Cognitive development proceeds not in a smooth curve, but in jumps and plateaus.  Just as most babies learn to walk at twelve months, so most adolescents become capable of logical operations such as algebra at twelve years.  And just as whether a baby walks at nine months or fifteen months has no bearing on whether he plays football in college, so whether a student learns algebra in 7th or 9th grade has no bearing on whether she becomes a National Merit Scholar...save that a child who is pushed and flounders and fails is unlikely to love an activity.

That is what I am seeing with my tutoring students: the math-bright ones are being encouraged to take honors pre-algebra at age eleven.  In prior years, this would have meant that they first had a thorough, final review of arithmetic: adding, subtracting, multiplying, and dividing whole numbers, decimals, and fractions; long division; changing fractions to decimals to percents and back.  Then for a treat, they would be introduced to the glories of algebra, the fun stuff: Rene Descartes' brilliant invention, with plenty of lists of points that, if properly executed, form an outline of a fish or a dinosaur.  They would be taught signed numbers, order of operations, distributive property, and how to solve for x, and that would be about it.  They would finish the year happily aware that math is fun and that they are good at it.  If they were fortunate enough to be taught from Jacobs's Mathematics: a Human Endeavor, they would learn about sequences and mosaics and logarithms and even networks, but all with a very concrete development, suited to the emergent logical thinker.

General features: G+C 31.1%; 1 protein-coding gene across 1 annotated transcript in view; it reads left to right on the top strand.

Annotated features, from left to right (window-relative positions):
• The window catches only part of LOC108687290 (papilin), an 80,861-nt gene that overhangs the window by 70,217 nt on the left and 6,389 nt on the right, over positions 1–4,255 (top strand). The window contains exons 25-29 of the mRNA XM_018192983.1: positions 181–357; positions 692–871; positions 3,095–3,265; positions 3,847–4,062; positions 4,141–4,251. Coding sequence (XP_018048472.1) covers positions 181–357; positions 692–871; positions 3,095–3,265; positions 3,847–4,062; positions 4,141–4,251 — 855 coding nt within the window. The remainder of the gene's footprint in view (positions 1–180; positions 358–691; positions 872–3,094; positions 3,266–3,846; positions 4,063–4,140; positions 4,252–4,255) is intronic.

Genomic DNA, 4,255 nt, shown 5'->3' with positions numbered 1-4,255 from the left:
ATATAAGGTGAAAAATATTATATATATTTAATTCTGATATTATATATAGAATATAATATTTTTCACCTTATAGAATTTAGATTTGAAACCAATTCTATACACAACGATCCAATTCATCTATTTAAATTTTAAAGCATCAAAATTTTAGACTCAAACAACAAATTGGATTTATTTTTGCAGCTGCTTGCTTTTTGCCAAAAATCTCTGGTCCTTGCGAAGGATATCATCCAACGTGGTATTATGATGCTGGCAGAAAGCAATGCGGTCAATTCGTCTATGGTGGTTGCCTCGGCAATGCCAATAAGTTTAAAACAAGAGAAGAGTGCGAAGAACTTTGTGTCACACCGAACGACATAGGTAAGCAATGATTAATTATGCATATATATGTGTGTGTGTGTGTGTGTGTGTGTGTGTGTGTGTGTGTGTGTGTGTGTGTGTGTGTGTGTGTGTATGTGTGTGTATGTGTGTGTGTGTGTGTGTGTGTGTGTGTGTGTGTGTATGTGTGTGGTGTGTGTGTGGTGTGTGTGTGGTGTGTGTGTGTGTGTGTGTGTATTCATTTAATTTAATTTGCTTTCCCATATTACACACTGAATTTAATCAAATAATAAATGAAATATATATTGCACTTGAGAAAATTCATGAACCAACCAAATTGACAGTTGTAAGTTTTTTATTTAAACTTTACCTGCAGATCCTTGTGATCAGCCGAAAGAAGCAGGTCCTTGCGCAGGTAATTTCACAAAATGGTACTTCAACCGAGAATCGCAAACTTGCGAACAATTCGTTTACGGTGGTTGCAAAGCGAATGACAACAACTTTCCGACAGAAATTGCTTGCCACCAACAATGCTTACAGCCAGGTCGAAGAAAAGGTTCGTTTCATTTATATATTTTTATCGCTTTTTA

The reform mathematicians who put together Common Core are ignoring cognitive development.  My Common Core pre-algebra students are hurried through the arithmetic review and taught the coordinate system.  They graph lines and parabolas.  They do transformations, exponents (including zero and negative exponents), and a truly horrendous percentage of percentage problems.  The homework can be finished in an hour if the student's parents can afford to hire a BS mechanical engineer to sit at his elbow and remind him when he takes a wrong turn.  Otherwise, he is up 'til midnight.  Students work hard at tasks beyond their strength; they flounder; they fail; they learn that math is no fun.

This isn't education. This is child abuse.

Another aspect of Common Core that surprised me was the emphasis given to parent functions and transformations. People over forty years of age, even techies such as physicists, chemists, engineers, and mathematicians, won't know what parent functions are.  People under thirty-five who have been educated in reform mathematics textbooks will be surprised that is possible to learn mathematics without learning about transformations.